At level 2, you will also get access to the Hunter’s Mark spell. It gives you an extra 1d6 damage every time you hit the enemy with a weapon attack. Combined with the Action Surge, it can stack a ton of damage in a single turn.
Fey Wanderer is a great archetype if you want a charismatic character with a connection to the Fey. You will also get a Charm Person spell and Dreadful Strikes spell, which deals extra damage when attacking with a weapon.
With the Gloom Stalker, you will also get Disguise Self and Umbral Sight. Note that the Horizon Walker’s Planar Warrior will change your weapon’s damage type and add extra damage.
Fighter and Warlock
A Warlock is an expert who has entered into a pact with a powerful patron and uses magic as a supplement to his powerful physical attacks.
It can be a good combination with a Fighter, but note that some Pacts might not be particularly useful for that multiclass.
A nice thing about this multiclass is that you will get the physical power of a Fighter combined with spellcasting, which can be quite a good combination.
Note that also, the Eldritch Blast is an excellent ranged attack option that will be useful throughout the whole game.
A Warlock is a versatile class, and any multiclass can benefit from just one level in it. It can supplement your weapon damage and will give you access to abilities associated with Patrons.
Choosing the Warlock class will also allow you to choose Hex as one of your spells. It will add 1d6 extra damage every time you attack an enemy.
If you kill the enemy, you can use a Bonus Action to curse another one. Note that, playing as a Fighter, you will make multiple attacks per turn, in which case spells like Hex can be quite beneficial.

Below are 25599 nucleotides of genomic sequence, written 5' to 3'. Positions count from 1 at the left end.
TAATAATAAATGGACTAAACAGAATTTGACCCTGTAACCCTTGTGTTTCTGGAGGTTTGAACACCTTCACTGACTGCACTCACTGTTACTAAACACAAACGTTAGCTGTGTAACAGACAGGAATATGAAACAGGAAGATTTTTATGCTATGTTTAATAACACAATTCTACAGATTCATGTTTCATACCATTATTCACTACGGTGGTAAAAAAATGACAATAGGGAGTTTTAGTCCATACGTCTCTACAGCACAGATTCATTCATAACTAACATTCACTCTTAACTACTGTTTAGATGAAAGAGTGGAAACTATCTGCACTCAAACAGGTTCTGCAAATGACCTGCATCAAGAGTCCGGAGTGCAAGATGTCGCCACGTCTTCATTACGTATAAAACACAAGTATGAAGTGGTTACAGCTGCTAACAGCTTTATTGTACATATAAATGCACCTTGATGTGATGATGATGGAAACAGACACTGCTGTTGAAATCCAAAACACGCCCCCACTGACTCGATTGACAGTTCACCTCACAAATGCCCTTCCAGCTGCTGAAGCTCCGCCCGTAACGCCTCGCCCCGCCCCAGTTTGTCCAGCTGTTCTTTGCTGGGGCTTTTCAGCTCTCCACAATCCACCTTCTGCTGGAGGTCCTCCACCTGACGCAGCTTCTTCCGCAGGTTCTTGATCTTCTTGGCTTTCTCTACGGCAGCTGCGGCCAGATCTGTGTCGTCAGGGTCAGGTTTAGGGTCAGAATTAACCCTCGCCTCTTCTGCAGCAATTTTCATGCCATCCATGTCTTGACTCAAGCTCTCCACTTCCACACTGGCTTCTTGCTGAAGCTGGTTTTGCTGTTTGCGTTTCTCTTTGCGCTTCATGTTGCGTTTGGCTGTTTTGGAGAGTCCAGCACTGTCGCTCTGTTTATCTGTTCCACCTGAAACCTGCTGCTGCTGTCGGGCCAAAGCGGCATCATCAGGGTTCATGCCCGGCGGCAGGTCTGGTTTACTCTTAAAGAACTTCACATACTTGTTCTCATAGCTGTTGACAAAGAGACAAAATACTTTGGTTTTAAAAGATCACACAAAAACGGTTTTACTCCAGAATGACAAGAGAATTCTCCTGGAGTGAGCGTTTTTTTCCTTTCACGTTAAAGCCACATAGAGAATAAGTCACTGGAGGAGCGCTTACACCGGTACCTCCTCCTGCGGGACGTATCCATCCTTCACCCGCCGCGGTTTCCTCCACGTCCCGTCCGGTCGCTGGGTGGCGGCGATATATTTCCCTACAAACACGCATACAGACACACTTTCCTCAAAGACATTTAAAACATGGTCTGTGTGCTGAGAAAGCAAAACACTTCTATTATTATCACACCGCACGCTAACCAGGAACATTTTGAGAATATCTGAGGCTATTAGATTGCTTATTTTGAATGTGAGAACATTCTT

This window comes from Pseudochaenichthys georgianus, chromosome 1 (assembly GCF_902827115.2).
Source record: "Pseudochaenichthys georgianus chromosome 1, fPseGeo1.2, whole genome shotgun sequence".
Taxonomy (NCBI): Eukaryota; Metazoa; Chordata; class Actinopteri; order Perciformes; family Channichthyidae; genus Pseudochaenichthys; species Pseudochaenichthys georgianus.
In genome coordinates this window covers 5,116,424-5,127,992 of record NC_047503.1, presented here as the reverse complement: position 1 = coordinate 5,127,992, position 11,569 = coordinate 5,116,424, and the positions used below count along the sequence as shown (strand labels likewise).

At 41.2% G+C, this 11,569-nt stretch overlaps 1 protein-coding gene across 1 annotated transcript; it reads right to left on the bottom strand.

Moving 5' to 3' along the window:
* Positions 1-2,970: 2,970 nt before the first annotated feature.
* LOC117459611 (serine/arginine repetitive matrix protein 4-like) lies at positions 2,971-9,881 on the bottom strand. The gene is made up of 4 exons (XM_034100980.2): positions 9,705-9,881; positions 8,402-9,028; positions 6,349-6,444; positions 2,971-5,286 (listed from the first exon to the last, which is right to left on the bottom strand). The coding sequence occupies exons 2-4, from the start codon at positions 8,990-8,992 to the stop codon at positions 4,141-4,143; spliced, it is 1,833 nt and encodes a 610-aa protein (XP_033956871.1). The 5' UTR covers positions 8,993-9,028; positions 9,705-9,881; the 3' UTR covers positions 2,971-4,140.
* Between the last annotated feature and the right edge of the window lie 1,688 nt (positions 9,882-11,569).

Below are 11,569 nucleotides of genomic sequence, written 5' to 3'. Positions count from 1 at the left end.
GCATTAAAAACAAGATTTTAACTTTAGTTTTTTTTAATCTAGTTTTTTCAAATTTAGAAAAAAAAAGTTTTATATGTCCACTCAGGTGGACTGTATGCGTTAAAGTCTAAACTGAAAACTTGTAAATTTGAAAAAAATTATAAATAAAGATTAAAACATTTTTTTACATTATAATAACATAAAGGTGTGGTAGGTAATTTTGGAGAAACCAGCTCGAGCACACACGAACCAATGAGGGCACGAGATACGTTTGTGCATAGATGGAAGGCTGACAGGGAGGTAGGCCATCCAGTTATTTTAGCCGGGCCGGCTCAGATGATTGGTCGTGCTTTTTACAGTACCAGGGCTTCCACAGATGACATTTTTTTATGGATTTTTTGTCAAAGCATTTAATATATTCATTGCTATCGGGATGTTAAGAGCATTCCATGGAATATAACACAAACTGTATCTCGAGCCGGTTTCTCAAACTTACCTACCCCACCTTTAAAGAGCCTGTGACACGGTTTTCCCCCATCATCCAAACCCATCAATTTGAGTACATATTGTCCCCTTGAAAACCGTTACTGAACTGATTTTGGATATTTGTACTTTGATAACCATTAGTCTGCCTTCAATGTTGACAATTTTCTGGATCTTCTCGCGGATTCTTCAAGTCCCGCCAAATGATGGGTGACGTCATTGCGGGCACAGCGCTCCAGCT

Fighter and Cleric
It can be interesting to play as a character who is both a warrior and a healer.
You will get certain spellcasting and healing abilities, but you shouldn’t go much deeper into that. It might be a wiser choice to choose Paladin instead of this multiclass.
At the first level, you will gain access to three cleric cantrips and two spells that you can use to heal yourself or your party.
Cleric’s spellcasting can be very useful since you can swap out of your prepared spells from all of the spells you have slots for.
Dipping just one level into this class will allow you to choose a Domain. It gives you access to some unique and useful features, but note that the War Domain is the best for the Fighter.
You will be able to use Divine Favor and Shield of Faith, which can be very useful on the battlefield.
Other Things To Note
Obviously, multiclassing can be quite useful. However, it can be tricky knowing when to choose the second class and how to do the multiclassing properly. But first, what are the benefits of multiclassing?
By choosing a second class, you will get more customization options and high-level gameplay opportunities for combat-focused games.
It will also lead to creative storytelling opportunities and diverse your gameplay experience through the middle of the game to keep things fresh.
When To Take Another Class
Theoretically, you can start multiclassing at the second level. However, it would make your character limited, and you won’t get the benefits from either class.
As a rule of thumb, you shouldn’t start multiclassing until your base class reaches level 5.
Note that you also need to have a certain prerequisite Ability Score, which is 13 for most classes.
As you can see, Barbarian is the best class to combine your Fighter with. Rogue, Ranger, and Warlock can also be useful, while choosing a Paladin might be a better option instead of Fighter and Cleric multiclass.
Also consider reading:
- The 15 Best Magic Items for Fighters
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I played the game a lot as a kid, back in first edition. Over the past few years since 5e was released, I’ve really started getting back into it. Currently, I run a campaign online for some friends and my brothers, and we also play a side-sesh just to mix things up.